For only the second time in our 20 episodes, we’ve got Ben on. It’s always nice to have that third voice in there. The main reason: we each posted our 20 Most Important Yankees lists this week, so we thought the podcast was a great opportunity to discuss them a bit deeper. We lead the program off with that, talking about what we considered important (something I regret leaving out of my list) and why we put players/staff where we did. Plus, we got to poke a little fun at Hank.
From there it’s onto reader questions, which are just a great way to get the conversation started. We talked about Joba’s velocity among other topics — including the battle for utility infielder. Yesterday on the RAB Twitter feed we asked if anyone else wanted Ramiro Pena to make the team solely because he’s not Angel Berroa. I guess I was outed as the guy who asked, because Mike and Ben seem to favor Berroa for other reasons. Oh well. As always, it was a great job by the listeners, sending in excellent questions.
Just a quick note before we embed the media player: This is the open thread for the evening. Feel free to discuss the radio show, but of course anything goes.
Late add: Dave from Blueseat Blogs asks, and I must oblige: Let’s go Rangers!
Onto the podcast. It is available in a number of formats. You can download it here by right clicking on that link and selecting Save As. If you want to play it in your browser, just left click the link. You can also subscribe to the podcast feed, which will send it to you every Thursday. You can also subscribe in iTunes. Finally, we have the embedded audio player below.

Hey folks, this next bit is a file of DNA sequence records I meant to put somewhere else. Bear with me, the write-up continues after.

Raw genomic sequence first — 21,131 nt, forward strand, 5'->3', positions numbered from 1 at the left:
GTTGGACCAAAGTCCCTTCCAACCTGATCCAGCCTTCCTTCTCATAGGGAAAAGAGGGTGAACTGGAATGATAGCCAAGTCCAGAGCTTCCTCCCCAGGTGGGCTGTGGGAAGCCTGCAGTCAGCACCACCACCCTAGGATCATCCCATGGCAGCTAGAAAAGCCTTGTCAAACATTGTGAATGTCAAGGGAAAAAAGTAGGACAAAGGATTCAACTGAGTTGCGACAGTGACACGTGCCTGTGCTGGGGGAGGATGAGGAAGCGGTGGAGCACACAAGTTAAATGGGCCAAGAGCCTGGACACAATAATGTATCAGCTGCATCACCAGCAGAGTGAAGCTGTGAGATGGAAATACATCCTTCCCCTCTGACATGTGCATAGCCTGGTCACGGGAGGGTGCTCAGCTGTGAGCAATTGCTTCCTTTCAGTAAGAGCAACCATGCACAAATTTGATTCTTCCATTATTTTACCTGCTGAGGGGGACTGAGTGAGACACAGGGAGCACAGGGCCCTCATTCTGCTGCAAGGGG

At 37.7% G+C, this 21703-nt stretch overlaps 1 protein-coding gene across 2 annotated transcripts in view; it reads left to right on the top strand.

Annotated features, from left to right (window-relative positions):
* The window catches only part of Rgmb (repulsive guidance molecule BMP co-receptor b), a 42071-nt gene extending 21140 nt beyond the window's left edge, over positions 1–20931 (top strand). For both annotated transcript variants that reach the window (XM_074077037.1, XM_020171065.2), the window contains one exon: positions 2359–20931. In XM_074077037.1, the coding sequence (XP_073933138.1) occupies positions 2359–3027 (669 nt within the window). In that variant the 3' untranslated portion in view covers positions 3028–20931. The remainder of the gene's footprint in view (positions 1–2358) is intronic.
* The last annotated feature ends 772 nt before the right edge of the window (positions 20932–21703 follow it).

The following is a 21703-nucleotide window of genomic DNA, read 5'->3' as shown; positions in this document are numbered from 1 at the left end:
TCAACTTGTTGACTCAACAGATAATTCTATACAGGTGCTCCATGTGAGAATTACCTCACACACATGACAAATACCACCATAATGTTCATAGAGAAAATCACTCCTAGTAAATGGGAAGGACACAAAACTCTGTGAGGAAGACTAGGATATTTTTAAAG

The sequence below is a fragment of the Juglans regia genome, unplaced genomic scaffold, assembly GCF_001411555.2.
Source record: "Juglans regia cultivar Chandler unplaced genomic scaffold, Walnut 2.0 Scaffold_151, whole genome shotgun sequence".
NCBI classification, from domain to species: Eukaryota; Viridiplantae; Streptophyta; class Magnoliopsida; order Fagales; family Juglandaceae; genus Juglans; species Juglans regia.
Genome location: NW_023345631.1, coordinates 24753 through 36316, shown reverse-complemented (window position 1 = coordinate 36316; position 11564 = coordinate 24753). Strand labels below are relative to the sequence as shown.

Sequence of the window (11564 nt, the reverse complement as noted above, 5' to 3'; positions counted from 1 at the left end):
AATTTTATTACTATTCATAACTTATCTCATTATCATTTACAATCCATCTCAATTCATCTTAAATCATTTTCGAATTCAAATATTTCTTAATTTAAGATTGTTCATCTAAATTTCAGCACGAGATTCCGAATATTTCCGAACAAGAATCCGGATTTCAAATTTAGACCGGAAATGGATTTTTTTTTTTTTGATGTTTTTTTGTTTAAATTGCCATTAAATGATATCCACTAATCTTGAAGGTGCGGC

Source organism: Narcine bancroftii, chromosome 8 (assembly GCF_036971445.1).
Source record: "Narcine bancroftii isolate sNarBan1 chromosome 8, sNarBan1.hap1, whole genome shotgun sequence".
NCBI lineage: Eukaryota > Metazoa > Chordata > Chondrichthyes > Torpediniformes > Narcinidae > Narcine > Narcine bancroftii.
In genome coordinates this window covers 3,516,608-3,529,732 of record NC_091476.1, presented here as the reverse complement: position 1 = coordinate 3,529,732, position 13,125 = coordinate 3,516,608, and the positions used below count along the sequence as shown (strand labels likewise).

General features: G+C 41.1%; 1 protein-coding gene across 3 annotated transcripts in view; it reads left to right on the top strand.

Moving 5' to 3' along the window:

No matter what happened on the offensive side of the ball today — and plenty did — the story was obviously going to be about Joba Chamberlain. There has been some internal concern about him, though nothing too serious since he’s still taking the ball every fifth day. This signals that he’s not hurt, because if there was any concern that he was, he wouldn’t be on the mound. So that’s a bit reassuring in itself. Some, though, are questioning his seemingly diminished velocity, citing his mid-90s heat even after he transitioned to the rotation.
We talked a bit about this in the podcast, coming up at 7, but there are a number of factors at work here. We know that in Spring Training most guys are consciously working on certain aspects of their games. Joba’s fastball velocity might not be of the utmost concern to him and his coaches at this point. He’s got to work up his strength to get to that level, and that could take some time. Plus, he’s also buddying around with A.J. Burnett, whose story this winter was how he learned from Roy Halladay that he doesn’t have to go max effort every time. Maybe Joba’s trying to learn that lesson early in his career.
Then again, maybe the velocity is a concern and we’re just sticking our fingers in our ears. That could be the case, no doubt, but at this point it’s probably best to watch how he’s throwing overall and ignore fastball velocity. If it becomes a problem during the season, that’s something to worry about then. For now, though, Joba’s not looking too bad at all.